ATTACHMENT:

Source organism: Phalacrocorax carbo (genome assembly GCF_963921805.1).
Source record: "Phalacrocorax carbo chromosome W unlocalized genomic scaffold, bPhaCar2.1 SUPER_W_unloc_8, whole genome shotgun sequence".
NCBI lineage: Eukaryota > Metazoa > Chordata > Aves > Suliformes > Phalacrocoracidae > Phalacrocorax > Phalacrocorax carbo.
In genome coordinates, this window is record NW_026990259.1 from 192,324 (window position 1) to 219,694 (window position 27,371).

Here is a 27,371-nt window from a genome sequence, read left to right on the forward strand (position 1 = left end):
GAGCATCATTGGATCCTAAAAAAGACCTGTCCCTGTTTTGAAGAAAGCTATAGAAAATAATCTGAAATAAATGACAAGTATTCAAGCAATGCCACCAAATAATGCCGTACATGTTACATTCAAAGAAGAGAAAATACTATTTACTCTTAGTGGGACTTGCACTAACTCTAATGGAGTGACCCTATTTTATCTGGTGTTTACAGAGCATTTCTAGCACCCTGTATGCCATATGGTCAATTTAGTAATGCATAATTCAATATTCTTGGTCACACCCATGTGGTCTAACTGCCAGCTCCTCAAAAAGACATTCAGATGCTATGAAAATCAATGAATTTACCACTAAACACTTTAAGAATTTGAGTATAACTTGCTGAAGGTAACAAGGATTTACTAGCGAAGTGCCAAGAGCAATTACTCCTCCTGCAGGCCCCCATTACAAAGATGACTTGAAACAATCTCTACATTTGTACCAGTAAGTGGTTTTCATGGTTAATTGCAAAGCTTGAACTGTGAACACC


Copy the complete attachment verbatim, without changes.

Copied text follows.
Source organism: Phalacrocorax carbo (genome assembly GCF_963921805.1).
Source record: "Phalacrocorax carbo chromosome W unlocalized genomic scaffold, bPhaCar2.1 SUPER_W_unloc_8, whole genome shotgun sequence".
NCBI lineage: Eukaryota > Metazoa > Chordata > Aves > Suliformes > Phalacrocoracidae > Phalacrocorax > Phalacrocorax carbo.
In genome coordinates, this window is record NW_026990259.1 from 192,324 (window position 1) to 219,694 (window position 27,371).

Here is a 27,371-nt window from a genome sequence, read left to right on the forward strand (position 1 = left end):
GAGCATCATTGGATCCTAAAAAAGACCTGTCCCTGTTTTGAAGAAAGCTATAGAAAATAATCTGAAATAAATGACAAGTATTCAAGCAATGCCACCAAATAATGCCGTACATGTTACATTCAAAGAAGAGAAAATACTATTTACTCTTAGTGGGACTTGCACTAACTCTAATGGAGTGACCCTATTTTATCTGGTGTTTACAGAGCATTTCTAGCACCCTGTATGCCATATGGTCAATTTAGTAATGCATAATTCAATATTCTTGGTCACACCCATGTGGTCTAACTGCCAGCTCCTCAAAAAGACATTCAGATGCTATGAAAATCAATGAATTTACCACTAAACACTTTAAGAATTTGAGTATAACTTGCTGAAGGTAACAAGGATTTACTAGCGAAGTGCCAAGAGCAATTACTCCTCCTGCAGGCCCCCATTACAAAGATGACTTGAAACAATCTCTACATTTGTACCAGTAAGTGGTTTTCATGGTTAATTGCAAAGCTTGAACTGTGAACACC